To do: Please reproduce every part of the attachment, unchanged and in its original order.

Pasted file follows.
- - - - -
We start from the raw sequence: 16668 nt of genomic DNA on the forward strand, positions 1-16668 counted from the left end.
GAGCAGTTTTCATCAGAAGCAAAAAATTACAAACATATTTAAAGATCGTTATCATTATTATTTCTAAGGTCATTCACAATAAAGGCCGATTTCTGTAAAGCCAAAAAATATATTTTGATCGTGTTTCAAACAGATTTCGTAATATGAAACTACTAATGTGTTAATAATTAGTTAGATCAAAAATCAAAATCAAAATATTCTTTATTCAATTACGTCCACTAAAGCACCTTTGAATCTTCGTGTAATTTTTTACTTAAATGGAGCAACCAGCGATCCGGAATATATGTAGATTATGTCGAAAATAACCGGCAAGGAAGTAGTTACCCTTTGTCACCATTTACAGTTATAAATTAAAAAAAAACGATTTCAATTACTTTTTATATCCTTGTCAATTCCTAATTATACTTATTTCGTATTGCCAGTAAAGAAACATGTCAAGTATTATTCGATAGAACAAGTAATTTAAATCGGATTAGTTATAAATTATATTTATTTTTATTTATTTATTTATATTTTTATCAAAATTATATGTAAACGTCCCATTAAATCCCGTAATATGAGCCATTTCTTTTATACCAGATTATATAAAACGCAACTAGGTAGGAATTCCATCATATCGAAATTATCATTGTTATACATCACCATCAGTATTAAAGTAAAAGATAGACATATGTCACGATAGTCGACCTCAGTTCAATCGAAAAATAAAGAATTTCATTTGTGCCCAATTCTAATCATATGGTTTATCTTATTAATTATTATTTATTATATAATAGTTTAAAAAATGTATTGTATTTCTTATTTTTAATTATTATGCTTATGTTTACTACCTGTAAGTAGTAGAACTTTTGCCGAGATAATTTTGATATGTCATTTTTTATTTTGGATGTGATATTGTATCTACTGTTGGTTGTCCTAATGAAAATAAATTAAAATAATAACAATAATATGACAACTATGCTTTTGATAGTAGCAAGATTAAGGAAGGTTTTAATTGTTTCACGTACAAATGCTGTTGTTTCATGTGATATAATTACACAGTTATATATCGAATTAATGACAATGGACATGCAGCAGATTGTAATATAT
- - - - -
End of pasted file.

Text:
We start from the raw sequence: 16668 nt of genomic DNA on the forward strand, positions 1-16668 counted from the left end.
GAGCAGTTTTCATCAGAAGCAAAAAATTACAAACATATTTAAAGATCGTTATCATTATTATTTCTAAGGTCATTCACAATAAAGGCCGATTTCTGTAAAGCCAAAAAATATATTTTGATCGTGTTTCAAACAGATTTCGTAATATGAAACTACTAATGTGTTAATAATTAGTTAGATCAAAAATCAAAATCAAAATATTCTTTATTCAATTACGTCCACTAAAGCACCTTTGAATCTTCGTGTAATTTTTTACTTAAATGGAGCAACCAGCGATCCGGAATATATGTAGATTATGTCGAAAATAACCGGCAAGGAAGTAGTTACCCTTTGTCACCATTTACAGTTATAAATTAAAAAAAAACGATTTCAATTACTTTTTATATCCTTGTCAATTCCTAATTATACTTATTTCGTATTGCCAGTAAAGAAACATGTCAAGTATTATTCGATAGAACAAGTAATTTAAATCGGATTAGTTATAAATTATATTTATTTTTATTTATTTATTTATATTTTTATCAAAATTATATGTAAACGTCCCATTAAATCCCGTAATATGAGCCATTTCTTTTATACCAGATTATATAAAACGCAACTAGGTAGGAATTCCATCATATCGAAATTATCATTGTTATACATCACCATCAGTATTAAAGTAAAAGATAGACATATGTCACGATAGTCGACCTCAGTTCAATCGAAAAATAAAGAATTTCATTTGTGCCCAATTCTAATCATATGGTTTATCTTATTAATTATTATTTATTATATAATAGTTTAAAAAATGTATTGTATTTCTTATTTTTAATTATTATGCTTATGTTTACTACCTGTAAGTAGTAGAACTTTTGCCGAGATAATTTTGATATGTCATTTTTTATTTTGGATGTGATATTGTATCTACTGTTGGTTGTCCTAATGAAAATAAATTAAAATAATAACAATAATATGACAACTATGCTTTTGATAGTAGCAAGATTAAGGAAGGTTTTAATTGTTTCACGTACAAATGCTGTTGTTTCATGTGATATAATTACACAGTTATATATCGAATTAATGACAATGGACATGCAGCAGATTGTAATATAT